Babylon Revisited: Archaeology and Philology in Harness

By George, A. R. | Antiquity, December 1993 | Go to article overview

Babylon Revisited: Archaeology and Philology in Harness


George, A. R., Antiquity


The recent publication of cuneiform texts relating to Babylon allows a reassessment of the city's topography, and sheds light on the remains discovered by Robert Koldewey and more recent excavators. A comparison of the archeological and documentary evidence relating to selected structures of the city provides examples of the ways in which archaeology and philology can successfully complement each other.

It has long been a truism that in the study of the civilization of ancient Mesopotamia the field of enquiry is too vast to be encompassed adequately by most individuals. The result of this fact is that a situation has necessarily developed in which two different sets of scholars toil away separately at rediscovering the lost glories of the Sumerians, Babylonians and Assyrians. On the one hand are the archaeologists who excavate in the ruin mounds of Iraq, Syrian Mesopotamia and southeast Turkey, and process the material finds and scientific results of these labours. On the other are the experts in the Sumerian and Akkadian (Assyrian and Babylonian) languages who decipher the clay tablets and other inscriptions produced by such excavations, and reconstruct from this documentation the history, political structures and intellectual, social and economic life of the ancient inhabitants of Mesopotamia. This division of effort between excavators and linguists is less of a drawback than at first it might seem, for in those matters of detail with which most scholarly research is absorbed an ignorance of the whole picture is not necessarily fatal to progress.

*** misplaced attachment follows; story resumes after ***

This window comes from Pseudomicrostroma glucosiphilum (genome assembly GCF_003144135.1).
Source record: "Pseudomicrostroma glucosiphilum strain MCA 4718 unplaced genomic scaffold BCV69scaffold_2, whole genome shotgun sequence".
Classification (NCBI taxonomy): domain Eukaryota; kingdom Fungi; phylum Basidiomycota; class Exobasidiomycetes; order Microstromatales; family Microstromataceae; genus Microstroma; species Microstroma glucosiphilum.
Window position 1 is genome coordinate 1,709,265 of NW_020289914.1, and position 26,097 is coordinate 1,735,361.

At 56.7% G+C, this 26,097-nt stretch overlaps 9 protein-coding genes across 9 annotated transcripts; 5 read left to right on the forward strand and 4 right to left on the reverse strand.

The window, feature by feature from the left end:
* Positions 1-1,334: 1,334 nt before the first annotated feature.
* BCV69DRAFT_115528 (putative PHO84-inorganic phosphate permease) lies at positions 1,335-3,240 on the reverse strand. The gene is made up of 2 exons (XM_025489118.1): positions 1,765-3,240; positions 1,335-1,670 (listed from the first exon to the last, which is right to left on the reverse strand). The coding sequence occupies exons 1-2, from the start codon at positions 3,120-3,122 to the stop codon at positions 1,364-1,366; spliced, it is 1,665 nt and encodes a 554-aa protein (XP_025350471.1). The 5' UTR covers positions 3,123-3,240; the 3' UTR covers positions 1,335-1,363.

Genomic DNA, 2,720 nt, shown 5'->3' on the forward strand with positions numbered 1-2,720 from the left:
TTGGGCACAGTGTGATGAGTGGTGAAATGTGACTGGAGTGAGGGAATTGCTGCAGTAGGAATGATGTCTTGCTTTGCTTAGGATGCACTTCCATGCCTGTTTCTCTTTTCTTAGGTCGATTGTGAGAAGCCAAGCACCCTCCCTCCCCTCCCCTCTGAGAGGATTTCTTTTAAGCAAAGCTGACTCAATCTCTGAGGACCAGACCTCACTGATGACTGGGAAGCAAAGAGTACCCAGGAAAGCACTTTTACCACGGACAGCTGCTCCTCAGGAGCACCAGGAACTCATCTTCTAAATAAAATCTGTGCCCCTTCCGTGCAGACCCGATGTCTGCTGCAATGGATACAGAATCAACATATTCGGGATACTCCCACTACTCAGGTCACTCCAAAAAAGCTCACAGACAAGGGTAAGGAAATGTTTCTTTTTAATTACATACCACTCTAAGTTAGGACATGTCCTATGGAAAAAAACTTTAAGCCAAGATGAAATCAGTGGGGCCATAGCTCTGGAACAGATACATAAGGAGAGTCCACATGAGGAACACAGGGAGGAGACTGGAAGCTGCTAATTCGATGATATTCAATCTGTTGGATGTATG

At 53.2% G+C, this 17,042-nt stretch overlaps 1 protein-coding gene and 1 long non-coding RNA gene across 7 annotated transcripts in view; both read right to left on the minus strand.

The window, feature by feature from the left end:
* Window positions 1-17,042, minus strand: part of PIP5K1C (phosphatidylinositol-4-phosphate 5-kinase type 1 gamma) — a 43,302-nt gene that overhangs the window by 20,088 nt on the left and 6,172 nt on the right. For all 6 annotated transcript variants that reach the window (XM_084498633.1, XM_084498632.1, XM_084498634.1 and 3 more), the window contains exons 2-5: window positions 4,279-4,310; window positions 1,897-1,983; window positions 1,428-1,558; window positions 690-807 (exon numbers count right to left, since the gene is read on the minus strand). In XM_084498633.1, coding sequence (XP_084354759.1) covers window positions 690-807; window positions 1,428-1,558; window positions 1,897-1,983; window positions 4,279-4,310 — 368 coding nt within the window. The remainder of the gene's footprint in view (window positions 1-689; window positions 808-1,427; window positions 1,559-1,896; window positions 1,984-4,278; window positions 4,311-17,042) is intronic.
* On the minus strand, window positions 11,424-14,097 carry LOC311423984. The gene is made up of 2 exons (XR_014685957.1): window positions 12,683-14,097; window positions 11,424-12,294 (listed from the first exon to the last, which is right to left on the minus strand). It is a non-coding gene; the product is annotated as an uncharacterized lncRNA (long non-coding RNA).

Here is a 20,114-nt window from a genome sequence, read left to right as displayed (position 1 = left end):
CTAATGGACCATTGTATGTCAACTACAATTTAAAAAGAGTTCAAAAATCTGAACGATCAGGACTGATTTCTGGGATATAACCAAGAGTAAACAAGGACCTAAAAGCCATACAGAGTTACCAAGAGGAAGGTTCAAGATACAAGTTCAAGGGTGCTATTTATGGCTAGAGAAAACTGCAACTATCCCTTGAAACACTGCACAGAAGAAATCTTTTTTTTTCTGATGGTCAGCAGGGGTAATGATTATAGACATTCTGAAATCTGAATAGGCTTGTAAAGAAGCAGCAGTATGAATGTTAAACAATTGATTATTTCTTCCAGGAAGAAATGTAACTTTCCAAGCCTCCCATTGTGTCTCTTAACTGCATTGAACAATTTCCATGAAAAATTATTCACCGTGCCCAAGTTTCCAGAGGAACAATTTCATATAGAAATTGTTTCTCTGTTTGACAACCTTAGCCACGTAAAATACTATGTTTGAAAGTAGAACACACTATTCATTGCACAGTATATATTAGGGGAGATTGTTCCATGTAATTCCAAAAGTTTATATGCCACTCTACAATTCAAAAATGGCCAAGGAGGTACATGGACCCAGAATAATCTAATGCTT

But there are areas where a knowledge of both worlds is essential. One is social history, where obviously a balanced picture can only be obtained from a combination of evidence drawn from the excavation of material remains with data yielded by the study of such things as letters, administrative records and legal documents. Another is topography: where a site is excavated to such a degree that the lay-out of the settlement and its main features are properly understood, and where there is extensive documentation of the settlement's topographical features in the written sources, then archaeology and philology can be of real benefit to each other. A case in point is Babylon, the great imperial city which first came to prominence under the famous King Hammurapi (1792-50 BC in the conventional chronology). The last wholesale rebuilding of the city's monumental structures was conducted by the kings of the Chaldaean dynasty (625-539 BC), particularly Nabopolassar, Nebuchad-nezzar II and Nabonidus. It is their public works -- palaces, fortifications, streets and temples -- that were preserved, after the city's gradual decline and final abandonment centuries later, for the modern excavator. Parts of the site were thoroughly mined for inscribed clay tablets in the 1870s and '80s, officially by Hormuzd Rassam, working on behalf of the British Museum, and unofficially by local people, who were keen to supply the new market in such objects that the interest of European museums had created. But scientific excavation had to wait for the German expedition led by Robert Koldewey, which worked at the site from 1899 to 1917 and uncovered the principal buildings and the lay-out of some of the city's streets and defences (Koldewey 1990: 15-302). Further work by the Iraqi Directorate of Antiquities, from 1958 to the present, has largely concentrated on a programme of restoration, but has made intermittent discoveries of its own (for recent bibliography see Koldewey 1990: 437-40). A German expedition was also briefly active at Babylon in the early 1970s, while an Italian survey team from the University of Turin examined various parts of the site in the 1970s and '80s. Babylon is of course a big city -- the urban area proper, inside the double inner city walls, covers approximately 400 ha -- and the prospects of excavating it in its entirety, or even of retrieving the plan of the whole city by the archaeological methods which have yielded impressive results at the older, Sumerian city at Abu Salabikh, are nil. …

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